Nature's Three Daughters - Part I (of II) - 'The Ladies are admired praised adored worshiped; all other women are despised''
Publisher: Stage Door
Margaret Lucas Cavendish, Duchess of Newcastle-upon-Tyne was born in 1623 in Colchester, Essex into a family of comfortable means.
As the youngest of eight children she spent much time with her siblings. Margaret had no formal education but she did have access to scholarly libraries and tutors, although she later said the children paid little attention to the tutors, who were there ‘rather for formality than benefit’.
From an early age Margaret was already assembling her thoughts for future works despite the then conditions of society that women did not partake in public authorship. For England it was also a time of Civil War. The Royalists were being pushed back and Parliamentary forces were in the ascendancy.
Despite these obvious dangers, when Queen Henrietta Maria was in Oxford, Margaret asked her mother for permission to become one of her Ladies-in-waiting. She was accepted and, in 1644, accompanied the Queen into exile in France. This took her away from her family for the first time.
Despite living at the Court of the young King Louis XIV, life for the young Margaret was not what she expected. She was far from her home and her confidence had been replaced by shyness and difficulties fitting in to the grandeur of her surroundings and the eminence of her company.
Margaret told her mother she wanted to leave the Court. Her mother was adamant that she should stay and not disgrace herself by leaving. She provided additional funds for her to make life easier. Margaret remained. It was now also that she met and married William Cavendish who, at the time, was the Marquis of Newcastle (and later Duke). He was also 30 years her senior and previously married with two children.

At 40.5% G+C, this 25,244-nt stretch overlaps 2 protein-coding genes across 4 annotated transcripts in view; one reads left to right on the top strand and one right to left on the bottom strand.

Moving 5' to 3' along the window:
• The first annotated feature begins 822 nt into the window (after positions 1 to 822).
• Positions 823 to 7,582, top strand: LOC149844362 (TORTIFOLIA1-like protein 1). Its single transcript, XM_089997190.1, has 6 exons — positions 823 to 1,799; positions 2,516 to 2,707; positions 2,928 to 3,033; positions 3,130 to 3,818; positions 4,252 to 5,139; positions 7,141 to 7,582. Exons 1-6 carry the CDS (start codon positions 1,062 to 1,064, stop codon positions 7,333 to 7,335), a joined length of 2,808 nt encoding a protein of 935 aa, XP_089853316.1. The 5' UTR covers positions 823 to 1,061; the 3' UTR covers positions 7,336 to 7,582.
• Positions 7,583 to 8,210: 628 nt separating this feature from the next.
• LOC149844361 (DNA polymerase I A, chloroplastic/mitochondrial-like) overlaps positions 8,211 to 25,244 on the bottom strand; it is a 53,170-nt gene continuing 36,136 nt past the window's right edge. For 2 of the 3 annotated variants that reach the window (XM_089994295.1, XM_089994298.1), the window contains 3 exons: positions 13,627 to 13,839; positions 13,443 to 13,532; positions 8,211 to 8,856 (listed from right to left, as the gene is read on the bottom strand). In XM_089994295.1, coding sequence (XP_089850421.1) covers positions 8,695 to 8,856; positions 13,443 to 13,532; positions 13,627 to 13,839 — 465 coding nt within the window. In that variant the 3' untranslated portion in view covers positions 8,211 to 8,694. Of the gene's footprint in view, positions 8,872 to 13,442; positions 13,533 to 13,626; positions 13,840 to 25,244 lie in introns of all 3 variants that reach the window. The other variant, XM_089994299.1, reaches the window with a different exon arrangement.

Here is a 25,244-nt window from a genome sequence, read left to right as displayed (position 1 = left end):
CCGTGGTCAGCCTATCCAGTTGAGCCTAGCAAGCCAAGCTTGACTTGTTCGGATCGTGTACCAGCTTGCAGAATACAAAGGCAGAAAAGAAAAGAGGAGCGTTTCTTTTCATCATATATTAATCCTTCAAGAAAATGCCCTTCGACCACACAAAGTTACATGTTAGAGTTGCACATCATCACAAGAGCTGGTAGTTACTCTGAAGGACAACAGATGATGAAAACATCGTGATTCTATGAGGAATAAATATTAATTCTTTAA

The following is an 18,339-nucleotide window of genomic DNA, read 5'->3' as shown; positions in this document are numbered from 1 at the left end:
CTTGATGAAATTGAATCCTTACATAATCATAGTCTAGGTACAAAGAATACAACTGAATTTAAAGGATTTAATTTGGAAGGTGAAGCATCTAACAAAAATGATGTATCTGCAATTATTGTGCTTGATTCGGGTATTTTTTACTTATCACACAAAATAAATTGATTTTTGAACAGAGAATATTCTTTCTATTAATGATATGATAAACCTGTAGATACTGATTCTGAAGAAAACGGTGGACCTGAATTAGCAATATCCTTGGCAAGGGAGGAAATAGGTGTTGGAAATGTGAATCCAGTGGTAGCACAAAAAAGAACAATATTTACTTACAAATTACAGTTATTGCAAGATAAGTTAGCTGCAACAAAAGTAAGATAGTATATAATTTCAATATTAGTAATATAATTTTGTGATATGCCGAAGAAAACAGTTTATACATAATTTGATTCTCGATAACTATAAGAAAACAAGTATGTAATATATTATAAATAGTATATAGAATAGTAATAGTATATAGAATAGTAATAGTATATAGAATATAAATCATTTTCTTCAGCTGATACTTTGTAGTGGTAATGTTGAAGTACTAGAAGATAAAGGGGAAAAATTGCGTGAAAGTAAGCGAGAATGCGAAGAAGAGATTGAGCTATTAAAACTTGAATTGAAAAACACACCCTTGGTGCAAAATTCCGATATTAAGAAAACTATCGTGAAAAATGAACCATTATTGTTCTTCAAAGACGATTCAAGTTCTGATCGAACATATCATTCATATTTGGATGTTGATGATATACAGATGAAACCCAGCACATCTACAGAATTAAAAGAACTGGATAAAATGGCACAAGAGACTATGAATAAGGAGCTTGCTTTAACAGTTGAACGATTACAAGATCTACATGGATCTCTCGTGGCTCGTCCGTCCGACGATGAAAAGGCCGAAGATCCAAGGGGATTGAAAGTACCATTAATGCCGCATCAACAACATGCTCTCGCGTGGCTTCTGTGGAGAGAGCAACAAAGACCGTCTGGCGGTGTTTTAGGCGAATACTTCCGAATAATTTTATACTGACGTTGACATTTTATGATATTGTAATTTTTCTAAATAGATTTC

As Royalists, a return to life in England was not yet possible. They would remain in exile in Paris, Rotterdam and Antwerp until the restoration of the crown in 1660 although Margaret was able to return for attention to some estate matters. The couple were devoted to each other. Margaret wrote that he was the only man she was ever in love with, loving him not for title, wealth or power, but for merit, justice, gratitude, duty, and fidelity. She also relied upon him for support in her career. The marriage provided no children despite efforts made by her physician to overcome her inability to conceive.
Margaret’s first book, ‘Poems and Fancies’, was published in 1653; it was a collection of poems, epistles and prose pieces which explores her philosophical, scientific and aesthetic ideas.
For a woman at this time writing and publishing were avenues they had great difficulty in pursuing. Added to this was Margaret’s range of subjects. She wrote across a number of issues including gender, power, manners, scientific method, and philosophy.
She always claimed she had too much time on her hands and was therefore able to indulge her love of writing. As a playwright she produced many works although most are as closet dramas. (This is a play not intended to be performed onstage, but instead read by a solitary reader or perhaps out loud in a small group. For Margaret the rigours of exile, her gender and Cromwell’s closing of the theatres mean this was her early vehicle of choice and, despite these handicaps, she became one of the most well-known playwrights in England)
Her utopian romance, ‘The Blazing World’, (1666) is one of the earliest examples of science fiction. Margaret also published extensively in natural philosophy and early modern science; at least a dozen books.
Margaret was always defended against any criticism by her husband and he also contributed to some of her works. She also gives him credit as her writing tutor.
Perhaps a little strangely she said her ambition despite her shyness, was to have everlasting fame. This she has very much accomplished.
Margaret Cavendish died on 15th December 1673 and was buried at Westminster Abbey.